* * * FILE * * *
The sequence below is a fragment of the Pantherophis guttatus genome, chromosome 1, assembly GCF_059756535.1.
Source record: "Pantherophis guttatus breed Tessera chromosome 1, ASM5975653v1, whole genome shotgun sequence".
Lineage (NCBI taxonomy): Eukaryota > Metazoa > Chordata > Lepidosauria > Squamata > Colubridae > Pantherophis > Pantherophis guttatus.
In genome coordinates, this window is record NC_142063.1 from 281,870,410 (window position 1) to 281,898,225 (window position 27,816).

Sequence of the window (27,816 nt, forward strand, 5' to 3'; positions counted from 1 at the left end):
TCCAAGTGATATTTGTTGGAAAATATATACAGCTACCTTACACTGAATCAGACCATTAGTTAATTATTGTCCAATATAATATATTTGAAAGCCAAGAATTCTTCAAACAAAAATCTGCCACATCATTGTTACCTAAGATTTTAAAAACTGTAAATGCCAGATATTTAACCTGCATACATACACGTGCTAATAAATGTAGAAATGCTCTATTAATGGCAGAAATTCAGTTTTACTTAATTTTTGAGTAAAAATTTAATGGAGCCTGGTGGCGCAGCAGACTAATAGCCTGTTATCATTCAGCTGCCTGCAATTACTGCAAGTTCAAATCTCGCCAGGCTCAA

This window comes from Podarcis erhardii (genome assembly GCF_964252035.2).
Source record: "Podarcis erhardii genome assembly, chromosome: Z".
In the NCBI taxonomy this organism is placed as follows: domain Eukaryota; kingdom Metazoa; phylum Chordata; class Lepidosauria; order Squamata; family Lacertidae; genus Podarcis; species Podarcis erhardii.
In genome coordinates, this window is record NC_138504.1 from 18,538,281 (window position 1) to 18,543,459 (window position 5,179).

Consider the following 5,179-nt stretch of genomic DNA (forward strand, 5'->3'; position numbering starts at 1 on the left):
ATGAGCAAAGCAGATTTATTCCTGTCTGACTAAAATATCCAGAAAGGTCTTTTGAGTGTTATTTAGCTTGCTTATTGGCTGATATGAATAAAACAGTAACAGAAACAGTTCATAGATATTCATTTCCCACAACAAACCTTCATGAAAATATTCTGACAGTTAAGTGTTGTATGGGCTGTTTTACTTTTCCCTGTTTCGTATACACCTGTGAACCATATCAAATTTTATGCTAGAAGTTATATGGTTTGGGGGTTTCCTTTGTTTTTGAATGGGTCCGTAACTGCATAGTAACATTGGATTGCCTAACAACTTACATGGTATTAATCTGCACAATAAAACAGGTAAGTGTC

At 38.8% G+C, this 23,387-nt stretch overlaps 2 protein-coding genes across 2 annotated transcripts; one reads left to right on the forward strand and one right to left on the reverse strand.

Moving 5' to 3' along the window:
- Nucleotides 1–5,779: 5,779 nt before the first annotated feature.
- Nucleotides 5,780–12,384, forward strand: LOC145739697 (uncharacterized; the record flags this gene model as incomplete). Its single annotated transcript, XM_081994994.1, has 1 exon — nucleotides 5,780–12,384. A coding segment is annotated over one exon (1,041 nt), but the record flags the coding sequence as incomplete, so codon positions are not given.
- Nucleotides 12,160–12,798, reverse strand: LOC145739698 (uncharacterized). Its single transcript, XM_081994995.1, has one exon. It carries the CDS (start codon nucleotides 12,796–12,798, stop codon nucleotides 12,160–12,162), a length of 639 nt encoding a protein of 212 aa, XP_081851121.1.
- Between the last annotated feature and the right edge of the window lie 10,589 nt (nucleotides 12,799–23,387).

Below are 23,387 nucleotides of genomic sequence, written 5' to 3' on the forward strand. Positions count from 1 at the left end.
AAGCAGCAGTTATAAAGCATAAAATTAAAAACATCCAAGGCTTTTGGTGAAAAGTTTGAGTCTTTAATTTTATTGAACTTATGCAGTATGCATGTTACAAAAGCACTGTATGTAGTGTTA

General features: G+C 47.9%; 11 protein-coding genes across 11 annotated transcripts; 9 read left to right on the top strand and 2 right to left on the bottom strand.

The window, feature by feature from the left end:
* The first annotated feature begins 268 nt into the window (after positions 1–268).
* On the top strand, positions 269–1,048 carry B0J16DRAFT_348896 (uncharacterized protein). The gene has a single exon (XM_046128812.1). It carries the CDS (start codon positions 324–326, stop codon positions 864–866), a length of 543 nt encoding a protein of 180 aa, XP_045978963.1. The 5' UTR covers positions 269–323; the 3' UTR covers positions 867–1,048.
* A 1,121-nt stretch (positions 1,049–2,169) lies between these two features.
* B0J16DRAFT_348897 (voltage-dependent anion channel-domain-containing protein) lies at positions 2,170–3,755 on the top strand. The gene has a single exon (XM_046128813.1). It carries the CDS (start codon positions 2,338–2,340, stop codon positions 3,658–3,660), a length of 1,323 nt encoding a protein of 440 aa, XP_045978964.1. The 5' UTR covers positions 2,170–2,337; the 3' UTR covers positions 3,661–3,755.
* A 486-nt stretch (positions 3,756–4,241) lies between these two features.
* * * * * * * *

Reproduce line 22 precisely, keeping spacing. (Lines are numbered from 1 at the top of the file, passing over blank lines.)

The window, feature by feature from the left end: